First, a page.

Realities Collide with the Emergence of 'Augmented Cities' in the U.S.

People in Washington, D.C., who wanted to see what the Franklin D. Reeves Center would look like after it was redeveloped didn’t have to wait long. They only had to read a QR code on the sidewalk with their phones and look up at the huge building.

With the help of 3D graphics and augmented reality (AR), they could see a sleek building with a glass front that would eventually be home to the national offices of the NAACP, a dance theater, a restaurant, and other things.

The builder for the new building, Michael Marshall, said, “This tool lets you almost physically see what the future will be.” Residents are able to “engage with what we’re proposing.” “That is worth a lot.”

inCitu, a company based in New York that uses technology to help people work together on urban change, made the app that was used in this Washington test. Dana Chermesh-Reshef, founder of inCitu and former architect, said, “The idea is to make access to this information that already exists but is buried in websites or databases of different agencies much more open to everyone.”

The planning processes in cities are open to everyone, but she said that older, wealthier, and usually whiter people have an easier time getting involved. “For most people, they know about new projects when the construction hits the ground.” The Reeves Center project shows how AR is being used to make life better in some places around the world, especially for groups that are often left out.

AR is also being used in U.S. cities to help the blind, bring people together, and do other things. This is all part of the growth of technologies connected to the metaverse, which uses AR and VR to let users immerse themselves in a virtual world or digitally add information to pictures of the real world.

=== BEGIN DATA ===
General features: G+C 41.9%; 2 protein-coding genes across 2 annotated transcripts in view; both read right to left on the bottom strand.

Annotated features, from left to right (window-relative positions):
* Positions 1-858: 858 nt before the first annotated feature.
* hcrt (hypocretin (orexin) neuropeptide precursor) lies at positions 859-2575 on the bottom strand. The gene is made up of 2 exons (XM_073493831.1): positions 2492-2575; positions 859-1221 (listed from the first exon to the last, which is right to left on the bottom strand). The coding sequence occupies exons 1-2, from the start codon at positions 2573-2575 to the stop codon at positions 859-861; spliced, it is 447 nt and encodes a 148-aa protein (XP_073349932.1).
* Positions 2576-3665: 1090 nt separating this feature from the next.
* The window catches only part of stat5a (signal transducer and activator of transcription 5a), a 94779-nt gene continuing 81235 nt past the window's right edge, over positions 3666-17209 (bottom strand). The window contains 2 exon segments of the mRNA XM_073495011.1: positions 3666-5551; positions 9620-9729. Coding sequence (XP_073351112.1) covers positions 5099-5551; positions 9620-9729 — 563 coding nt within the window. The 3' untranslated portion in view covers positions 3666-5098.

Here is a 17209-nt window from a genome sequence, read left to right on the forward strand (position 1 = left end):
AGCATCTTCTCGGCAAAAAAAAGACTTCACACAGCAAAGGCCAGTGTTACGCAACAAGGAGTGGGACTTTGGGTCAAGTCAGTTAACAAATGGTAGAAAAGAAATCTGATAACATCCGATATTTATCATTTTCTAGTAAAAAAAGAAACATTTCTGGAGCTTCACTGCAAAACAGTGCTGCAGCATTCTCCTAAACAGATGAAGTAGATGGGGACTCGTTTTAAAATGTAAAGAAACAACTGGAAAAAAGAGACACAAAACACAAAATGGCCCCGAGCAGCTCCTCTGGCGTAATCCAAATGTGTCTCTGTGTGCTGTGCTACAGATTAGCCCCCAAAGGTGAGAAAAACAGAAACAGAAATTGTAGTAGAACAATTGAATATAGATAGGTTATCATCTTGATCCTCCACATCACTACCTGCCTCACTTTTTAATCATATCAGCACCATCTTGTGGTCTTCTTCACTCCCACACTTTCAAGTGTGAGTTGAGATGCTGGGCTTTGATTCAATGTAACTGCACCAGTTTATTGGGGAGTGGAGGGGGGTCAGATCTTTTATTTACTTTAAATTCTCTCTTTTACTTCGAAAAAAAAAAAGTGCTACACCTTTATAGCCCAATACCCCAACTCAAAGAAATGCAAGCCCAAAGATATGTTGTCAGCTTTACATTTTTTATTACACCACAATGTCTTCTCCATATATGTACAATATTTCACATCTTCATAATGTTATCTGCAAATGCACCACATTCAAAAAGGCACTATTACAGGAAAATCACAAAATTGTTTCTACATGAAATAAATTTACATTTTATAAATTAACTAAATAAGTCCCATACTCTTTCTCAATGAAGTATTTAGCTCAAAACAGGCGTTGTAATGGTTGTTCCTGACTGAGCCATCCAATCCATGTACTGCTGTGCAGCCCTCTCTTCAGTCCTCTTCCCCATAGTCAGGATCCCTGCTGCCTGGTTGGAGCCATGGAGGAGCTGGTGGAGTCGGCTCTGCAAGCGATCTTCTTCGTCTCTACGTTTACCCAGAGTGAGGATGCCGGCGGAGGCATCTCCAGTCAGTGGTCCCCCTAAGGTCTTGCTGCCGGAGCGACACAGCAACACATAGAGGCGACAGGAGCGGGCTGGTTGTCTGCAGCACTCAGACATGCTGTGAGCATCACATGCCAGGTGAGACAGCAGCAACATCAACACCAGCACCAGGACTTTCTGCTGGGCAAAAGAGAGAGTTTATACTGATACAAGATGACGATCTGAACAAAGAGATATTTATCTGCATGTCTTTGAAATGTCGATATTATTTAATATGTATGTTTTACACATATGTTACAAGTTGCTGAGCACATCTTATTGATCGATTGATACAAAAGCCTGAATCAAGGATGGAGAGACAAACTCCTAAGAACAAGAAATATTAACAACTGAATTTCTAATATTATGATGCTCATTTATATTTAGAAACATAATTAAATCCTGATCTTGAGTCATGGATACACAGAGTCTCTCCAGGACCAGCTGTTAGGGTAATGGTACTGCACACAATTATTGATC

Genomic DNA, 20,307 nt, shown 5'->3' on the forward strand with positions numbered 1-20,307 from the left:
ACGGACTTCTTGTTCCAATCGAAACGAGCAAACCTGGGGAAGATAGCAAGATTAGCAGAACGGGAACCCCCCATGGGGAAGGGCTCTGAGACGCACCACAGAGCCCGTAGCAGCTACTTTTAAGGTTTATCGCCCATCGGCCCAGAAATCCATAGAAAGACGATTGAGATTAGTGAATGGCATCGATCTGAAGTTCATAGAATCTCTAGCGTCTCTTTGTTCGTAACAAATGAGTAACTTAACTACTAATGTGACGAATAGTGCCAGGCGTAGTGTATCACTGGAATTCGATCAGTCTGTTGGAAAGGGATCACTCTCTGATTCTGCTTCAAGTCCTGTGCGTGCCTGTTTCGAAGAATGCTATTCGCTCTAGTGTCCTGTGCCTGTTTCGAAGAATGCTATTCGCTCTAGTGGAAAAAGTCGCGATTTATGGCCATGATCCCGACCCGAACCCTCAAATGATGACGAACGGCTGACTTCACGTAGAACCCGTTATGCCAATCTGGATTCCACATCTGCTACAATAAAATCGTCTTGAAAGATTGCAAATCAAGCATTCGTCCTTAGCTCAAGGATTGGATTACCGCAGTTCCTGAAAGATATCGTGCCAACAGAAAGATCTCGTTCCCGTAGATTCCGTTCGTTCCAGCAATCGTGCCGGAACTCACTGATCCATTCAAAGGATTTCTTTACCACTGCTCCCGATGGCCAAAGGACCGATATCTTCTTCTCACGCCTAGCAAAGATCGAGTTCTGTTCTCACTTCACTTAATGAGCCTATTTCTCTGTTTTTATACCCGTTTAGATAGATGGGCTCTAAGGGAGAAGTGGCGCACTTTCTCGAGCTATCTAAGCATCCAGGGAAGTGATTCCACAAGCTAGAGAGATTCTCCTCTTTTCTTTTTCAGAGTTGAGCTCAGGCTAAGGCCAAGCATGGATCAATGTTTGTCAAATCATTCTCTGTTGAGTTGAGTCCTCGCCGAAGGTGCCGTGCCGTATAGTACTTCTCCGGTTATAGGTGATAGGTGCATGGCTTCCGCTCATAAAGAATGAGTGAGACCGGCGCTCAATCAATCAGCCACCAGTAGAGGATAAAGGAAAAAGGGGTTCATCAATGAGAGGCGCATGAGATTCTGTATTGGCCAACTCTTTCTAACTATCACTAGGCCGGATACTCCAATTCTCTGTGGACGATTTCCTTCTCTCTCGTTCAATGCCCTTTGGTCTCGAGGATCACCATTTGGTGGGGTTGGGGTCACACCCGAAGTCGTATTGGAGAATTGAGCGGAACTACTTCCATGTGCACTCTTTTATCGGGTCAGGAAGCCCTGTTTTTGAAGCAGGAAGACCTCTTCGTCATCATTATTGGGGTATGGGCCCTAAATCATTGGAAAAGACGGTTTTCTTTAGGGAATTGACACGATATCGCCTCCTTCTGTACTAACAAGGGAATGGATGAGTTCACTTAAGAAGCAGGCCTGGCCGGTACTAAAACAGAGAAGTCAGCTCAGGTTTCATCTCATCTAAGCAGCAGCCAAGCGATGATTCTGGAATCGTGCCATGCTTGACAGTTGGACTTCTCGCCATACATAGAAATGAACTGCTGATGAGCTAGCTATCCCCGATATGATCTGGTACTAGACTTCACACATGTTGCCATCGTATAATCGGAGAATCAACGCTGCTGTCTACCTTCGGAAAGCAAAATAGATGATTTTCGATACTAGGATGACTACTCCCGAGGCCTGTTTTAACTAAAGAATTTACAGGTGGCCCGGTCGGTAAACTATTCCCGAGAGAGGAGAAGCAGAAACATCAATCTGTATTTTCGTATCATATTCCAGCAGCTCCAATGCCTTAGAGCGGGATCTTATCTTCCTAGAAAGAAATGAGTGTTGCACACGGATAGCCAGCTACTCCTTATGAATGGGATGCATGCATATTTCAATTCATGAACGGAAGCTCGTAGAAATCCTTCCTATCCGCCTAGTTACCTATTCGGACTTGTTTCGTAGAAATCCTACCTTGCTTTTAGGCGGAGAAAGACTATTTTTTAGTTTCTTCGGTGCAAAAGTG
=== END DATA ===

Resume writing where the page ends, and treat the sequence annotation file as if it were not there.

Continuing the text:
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But experts say that the government isn’t ready for the problems that will arise when more and more people in the community use AR. Some people say that mixing digital and real places will bring up legal and moral issues that haven’t been properly thought through yet. For example, privacy rights and data protection.

A tech fellow at Cornell Tech’s Jacobs Institute in New York City named Greg Lindsay said, “Cities are not really ready for this.” “How do you prepare to regulate technologies that don’t exist or are still nascent?”

Realities Collide with the Emergence of 'Augmented Cities' in the U.S.

A senior program expert for urban innovation at the National League of Cities, an umbrella group, said that another issue for cities will be making sure that data and privacy rights are protected as they use these technologies in their own businesses. “Making rules for data privacy and cybersecurity is a good place to start,” she said in an email answer to questions. She also said that cities will have to deal with false information on new metaverse sites and work even harder to make sure everyone has access to technology.

When asked to speak on worries about how their AR technologies might affect cities, Google, Meta, and Apple did not do so. People are going to use augmented reality tools a lot more, according to Lindsay and others at Cornell Tech. This is because Apple and Meta are releasing new headsets and viewing technologies, and other tech companies are working on making systems that are like GPS but have a lot more information.

The market for smart glasses alone will grow by more than 27% each year until the end of the decade. It is projected to reach $1.2 billion globally in 2022. As technology makes it easier for the real and virtual worlds to blend together more, some people say that rules about advertising, taxes, private property, public places, and other things will become more complicated.

“Can an AR ad be put next to a competitor across the street?” Will there be a land grab with many worlds that overlap and don’t work together?” Lindsay was asked. Doug John, vice president of new technology policy for the trade group Consumer Technology Association, warned people not to get too excited about problems that don’t exist yet.

He said, “Rules may or may not be needed to deal with new technology.” If problems do come up in the future, he said, “laws should deal with the bad behavior rather than the technology used to do the bad behavior.”

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